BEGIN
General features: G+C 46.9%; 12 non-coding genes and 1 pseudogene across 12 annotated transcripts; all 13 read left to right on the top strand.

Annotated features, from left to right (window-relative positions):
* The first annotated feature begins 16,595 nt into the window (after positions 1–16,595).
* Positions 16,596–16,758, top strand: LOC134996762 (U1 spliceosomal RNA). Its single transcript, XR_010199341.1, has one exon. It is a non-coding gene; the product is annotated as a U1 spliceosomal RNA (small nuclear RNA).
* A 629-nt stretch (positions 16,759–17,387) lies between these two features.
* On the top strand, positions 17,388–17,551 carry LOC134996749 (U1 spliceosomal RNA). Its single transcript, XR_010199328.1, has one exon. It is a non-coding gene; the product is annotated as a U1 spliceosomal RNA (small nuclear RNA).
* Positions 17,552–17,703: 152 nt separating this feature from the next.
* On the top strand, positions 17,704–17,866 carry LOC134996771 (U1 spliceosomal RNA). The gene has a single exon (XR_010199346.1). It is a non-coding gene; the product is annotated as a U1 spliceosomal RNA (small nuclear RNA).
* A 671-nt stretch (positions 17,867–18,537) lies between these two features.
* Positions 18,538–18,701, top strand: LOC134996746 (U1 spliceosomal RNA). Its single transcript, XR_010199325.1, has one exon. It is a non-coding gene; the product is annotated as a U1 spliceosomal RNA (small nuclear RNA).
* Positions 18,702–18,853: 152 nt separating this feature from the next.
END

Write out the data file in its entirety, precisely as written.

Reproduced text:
General features: G+C 46.9%; 12 non-coding genes and 1 pseudogene across 12 annotated transcripts; all 13 read left to right on the top strand.

Annotated features, from left to right (window-relative positions):
* The first annotated feature begins 16,595 nt into the window (after positions 1–16,595).
* Positions 16,596–16,758, top strand: LOC134996762 (U1 spliceosomal RNA). Its single transcript, XR_010199341.1, has one exon. It is a non-coding gene; the product is annotated as a U1 spliceosomal RNA (small nuclear RNA).
* A 629-nt stretch (positions 16,759–17,387) lies between these two features.
* On the top strand, positions 17,388–17,551 carry LOC134996749 (U1 spliceosomal RNA). Its single transcript, XR_010199328.1, has one exon. It is a non-coding gene; the product is annotated as a U1 spliceosomal RNA (small nuclear RNA).
* Positions 17,552–17,703: 152 nt separating this feature from the next.
* On the top strand, positions 17,704–17,866 carry LOC134996771 (U1 spliceosomal RNA). The gene has a single exon (XR_010199346.1). It is a non-coding gene; the product is annotated as a U1 spliceosomal RNA (small nuclear RNA).
* A 671-nt stretch (positions 17,867–18,537) lies between these two features.
* Positions 18,538–18,701, top strand: LOC134996746 (U1 spliceosomal RNA). Its single transcript, XR_010199325.1, has one exon. It is a non-coding gene; the product is annotated as a U1 spliceosomal RNA (small nuclear RNA).
* Positions 18,702–18,853: 152 nt separating this feature from the next.